[Haskell-beginners] Baffled by Parsec

Daniel Fischer daniel.is.fischer at web.de
Sat Feb 21 16:10:36 EST 2009

Am Samstag, 21. Februar 2009 21:04 schrieb Colin Paul Adams:
> The tutorials I've found don't tell me what I want to know :-(
> I have lines that begin with an integer, then white-space, and then
> further structure to the end-of-line.
> So for a starter, could you show me how to write a parser for the
> integer (returning an Int), and how to combine it with a parser for
> the rest of the line (take that as written - it isn't, but I'll try to
> do that myself given such a kick-start).
> Thanks.

-- could also be Parser Int, if you don't need user-state
parseInt :: GenParser Char st Int
parseInt = do
	neg <- (char '-' >> return True) <|> (optional (char '+') >> return False)
	digs <- many1 digit
	let n | neg = negate $ read digs
	      | otherwise = read digs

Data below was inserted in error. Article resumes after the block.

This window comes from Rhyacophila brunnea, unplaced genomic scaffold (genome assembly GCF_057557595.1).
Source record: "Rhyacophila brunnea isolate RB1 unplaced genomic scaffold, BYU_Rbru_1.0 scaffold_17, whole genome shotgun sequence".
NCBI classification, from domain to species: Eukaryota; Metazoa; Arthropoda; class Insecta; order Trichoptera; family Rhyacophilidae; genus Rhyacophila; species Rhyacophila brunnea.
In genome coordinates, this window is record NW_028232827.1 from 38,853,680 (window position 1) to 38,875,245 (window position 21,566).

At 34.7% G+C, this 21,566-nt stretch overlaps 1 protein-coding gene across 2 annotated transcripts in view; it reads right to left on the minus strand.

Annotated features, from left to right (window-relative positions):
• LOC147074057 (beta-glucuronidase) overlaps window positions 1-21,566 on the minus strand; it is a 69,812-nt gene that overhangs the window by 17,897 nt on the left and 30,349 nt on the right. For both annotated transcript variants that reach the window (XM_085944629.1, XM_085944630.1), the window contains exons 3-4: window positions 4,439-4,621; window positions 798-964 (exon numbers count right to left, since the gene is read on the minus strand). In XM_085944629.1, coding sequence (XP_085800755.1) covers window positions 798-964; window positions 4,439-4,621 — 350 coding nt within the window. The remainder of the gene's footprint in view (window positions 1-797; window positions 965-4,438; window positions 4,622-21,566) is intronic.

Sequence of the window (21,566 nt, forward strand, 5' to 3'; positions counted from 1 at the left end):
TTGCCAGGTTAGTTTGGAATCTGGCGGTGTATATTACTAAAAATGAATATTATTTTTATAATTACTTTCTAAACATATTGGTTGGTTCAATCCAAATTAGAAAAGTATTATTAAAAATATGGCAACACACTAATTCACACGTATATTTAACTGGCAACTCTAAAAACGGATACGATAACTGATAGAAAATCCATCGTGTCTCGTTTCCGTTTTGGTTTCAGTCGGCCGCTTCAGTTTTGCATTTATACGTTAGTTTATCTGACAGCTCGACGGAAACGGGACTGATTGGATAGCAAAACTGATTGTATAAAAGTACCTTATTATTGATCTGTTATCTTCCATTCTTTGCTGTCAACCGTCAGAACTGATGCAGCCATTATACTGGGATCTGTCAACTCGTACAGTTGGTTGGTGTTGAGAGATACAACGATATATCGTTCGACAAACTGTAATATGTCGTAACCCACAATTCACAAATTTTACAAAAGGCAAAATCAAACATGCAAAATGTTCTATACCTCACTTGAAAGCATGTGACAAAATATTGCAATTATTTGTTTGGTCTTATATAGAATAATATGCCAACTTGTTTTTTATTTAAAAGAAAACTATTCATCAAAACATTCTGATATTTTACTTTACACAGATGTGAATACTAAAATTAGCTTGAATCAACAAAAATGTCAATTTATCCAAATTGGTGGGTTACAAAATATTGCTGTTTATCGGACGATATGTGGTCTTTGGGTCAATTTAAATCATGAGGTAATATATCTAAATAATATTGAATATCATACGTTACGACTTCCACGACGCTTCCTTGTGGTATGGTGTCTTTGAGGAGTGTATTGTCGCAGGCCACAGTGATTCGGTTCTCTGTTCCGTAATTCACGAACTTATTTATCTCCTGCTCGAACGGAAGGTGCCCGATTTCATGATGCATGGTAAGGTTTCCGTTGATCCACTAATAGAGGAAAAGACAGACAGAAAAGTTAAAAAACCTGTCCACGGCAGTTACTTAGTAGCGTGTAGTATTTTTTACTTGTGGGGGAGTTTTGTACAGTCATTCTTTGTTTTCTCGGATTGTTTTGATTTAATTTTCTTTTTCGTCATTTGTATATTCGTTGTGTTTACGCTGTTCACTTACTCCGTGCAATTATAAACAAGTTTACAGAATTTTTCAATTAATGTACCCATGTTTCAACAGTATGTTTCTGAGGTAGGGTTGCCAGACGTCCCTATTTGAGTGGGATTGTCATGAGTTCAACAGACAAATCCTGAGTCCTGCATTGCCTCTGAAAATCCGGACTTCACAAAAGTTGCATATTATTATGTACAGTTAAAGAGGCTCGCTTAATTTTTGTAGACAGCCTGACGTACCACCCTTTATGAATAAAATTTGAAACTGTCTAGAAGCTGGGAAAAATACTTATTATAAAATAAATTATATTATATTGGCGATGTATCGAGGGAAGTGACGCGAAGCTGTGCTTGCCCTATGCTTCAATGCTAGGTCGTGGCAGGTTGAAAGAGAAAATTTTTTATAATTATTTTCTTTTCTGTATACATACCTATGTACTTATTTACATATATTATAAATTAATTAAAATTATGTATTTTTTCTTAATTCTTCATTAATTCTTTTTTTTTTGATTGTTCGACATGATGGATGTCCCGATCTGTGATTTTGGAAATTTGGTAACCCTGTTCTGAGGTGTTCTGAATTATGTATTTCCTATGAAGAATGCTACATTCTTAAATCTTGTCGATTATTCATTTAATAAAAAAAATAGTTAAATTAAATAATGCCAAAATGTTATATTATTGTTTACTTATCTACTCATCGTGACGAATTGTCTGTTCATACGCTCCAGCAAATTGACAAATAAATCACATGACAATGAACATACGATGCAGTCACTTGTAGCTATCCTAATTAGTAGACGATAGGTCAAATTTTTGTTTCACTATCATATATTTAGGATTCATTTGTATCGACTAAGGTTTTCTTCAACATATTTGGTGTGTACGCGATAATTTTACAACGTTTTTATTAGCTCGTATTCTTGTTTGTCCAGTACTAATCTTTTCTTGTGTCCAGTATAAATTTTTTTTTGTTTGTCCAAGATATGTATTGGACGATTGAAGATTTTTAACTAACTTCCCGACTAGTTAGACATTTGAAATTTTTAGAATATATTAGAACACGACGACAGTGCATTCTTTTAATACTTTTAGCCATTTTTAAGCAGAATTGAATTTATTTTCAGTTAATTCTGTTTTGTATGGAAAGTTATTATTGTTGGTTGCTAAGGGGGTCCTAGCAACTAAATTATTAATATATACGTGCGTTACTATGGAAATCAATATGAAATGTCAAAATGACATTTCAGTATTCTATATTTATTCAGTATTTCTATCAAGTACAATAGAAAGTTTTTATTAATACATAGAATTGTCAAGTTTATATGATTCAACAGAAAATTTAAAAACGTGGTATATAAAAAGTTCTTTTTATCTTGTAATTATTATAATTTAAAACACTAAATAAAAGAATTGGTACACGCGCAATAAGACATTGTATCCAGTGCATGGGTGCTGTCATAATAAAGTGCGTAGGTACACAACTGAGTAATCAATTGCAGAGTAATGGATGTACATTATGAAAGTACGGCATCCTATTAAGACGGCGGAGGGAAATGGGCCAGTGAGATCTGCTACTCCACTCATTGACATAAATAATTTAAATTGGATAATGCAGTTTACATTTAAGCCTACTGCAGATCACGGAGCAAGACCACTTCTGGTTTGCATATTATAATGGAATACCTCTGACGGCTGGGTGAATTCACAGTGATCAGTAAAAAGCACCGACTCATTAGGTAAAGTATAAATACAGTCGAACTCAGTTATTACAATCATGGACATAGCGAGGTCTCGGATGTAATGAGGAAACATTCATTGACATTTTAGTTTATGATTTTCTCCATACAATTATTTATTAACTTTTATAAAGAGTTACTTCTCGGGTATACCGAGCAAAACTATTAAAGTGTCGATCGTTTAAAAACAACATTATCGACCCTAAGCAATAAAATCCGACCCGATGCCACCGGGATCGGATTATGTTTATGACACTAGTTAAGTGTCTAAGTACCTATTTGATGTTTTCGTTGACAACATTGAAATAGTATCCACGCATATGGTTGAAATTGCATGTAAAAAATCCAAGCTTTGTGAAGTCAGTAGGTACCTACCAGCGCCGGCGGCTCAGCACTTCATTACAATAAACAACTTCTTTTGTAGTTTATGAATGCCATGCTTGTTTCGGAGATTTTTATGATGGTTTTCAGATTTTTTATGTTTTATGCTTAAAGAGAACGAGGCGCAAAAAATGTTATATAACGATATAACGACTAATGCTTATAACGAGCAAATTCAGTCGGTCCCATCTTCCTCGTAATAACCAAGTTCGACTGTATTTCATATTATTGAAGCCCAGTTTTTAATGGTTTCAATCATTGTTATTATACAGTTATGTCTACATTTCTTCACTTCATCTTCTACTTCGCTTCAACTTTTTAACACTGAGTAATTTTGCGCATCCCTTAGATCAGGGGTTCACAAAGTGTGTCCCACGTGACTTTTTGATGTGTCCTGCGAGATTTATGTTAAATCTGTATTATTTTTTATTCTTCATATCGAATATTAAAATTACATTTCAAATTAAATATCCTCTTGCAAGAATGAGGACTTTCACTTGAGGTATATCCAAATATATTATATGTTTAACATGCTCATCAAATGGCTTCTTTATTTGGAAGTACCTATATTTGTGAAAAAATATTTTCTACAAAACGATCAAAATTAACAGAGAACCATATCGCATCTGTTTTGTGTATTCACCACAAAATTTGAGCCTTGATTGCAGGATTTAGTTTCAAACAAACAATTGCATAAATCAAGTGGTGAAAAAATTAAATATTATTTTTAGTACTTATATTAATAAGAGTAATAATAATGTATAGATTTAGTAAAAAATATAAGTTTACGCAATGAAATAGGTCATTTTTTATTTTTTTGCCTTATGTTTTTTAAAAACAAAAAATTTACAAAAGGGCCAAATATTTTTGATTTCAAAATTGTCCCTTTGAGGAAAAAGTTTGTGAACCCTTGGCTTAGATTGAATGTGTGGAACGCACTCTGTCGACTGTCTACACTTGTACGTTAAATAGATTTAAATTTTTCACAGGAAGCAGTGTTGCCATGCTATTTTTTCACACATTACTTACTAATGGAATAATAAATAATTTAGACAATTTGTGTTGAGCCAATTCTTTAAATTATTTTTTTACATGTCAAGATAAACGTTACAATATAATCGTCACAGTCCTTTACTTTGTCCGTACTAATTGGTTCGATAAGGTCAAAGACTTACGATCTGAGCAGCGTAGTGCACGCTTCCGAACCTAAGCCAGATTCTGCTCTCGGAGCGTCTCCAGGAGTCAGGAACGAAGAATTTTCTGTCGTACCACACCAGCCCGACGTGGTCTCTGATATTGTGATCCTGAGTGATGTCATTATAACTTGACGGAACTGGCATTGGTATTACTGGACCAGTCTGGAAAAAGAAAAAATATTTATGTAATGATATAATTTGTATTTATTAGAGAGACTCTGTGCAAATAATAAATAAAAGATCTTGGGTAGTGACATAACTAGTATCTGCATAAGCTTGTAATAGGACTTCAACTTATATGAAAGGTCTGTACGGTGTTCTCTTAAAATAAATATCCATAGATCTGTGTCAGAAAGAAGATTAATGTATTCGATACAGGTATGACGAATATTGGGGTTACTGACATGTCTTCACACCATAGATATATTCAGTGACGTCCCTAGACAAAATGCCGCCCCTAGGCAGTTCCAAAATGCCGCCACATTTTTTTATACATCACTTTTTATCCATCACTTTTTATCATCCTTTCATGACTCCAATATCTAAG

return n

parseLine :: GenParser Char st LineStructure
parseLine = do
	-- spaces here, if there may be whitespace at the beginning of lines
	num <- parseInt
	things <- parseRemainderOfLine
	return (combine num things)

The strategy is always the same, you write parsers for small things and 
combine their results.
Note that things are somewhat tricky if the structure you want to parse isn't 
very strict, if one of your possible parsers at some point in the parsing 
process can fail, but not immediately and you need to backtrack, you have to 
use the 'try' combinator as in

combo = (try parser1) <|> parser2

, but try is bad for performance, so use it only where it's necessary.
The latter part is notoriously difficult to identify for the inexperienced, so 
until you know parsec better, it's okay to insert a few 'try's more than 

HTH, otherwise ask again,

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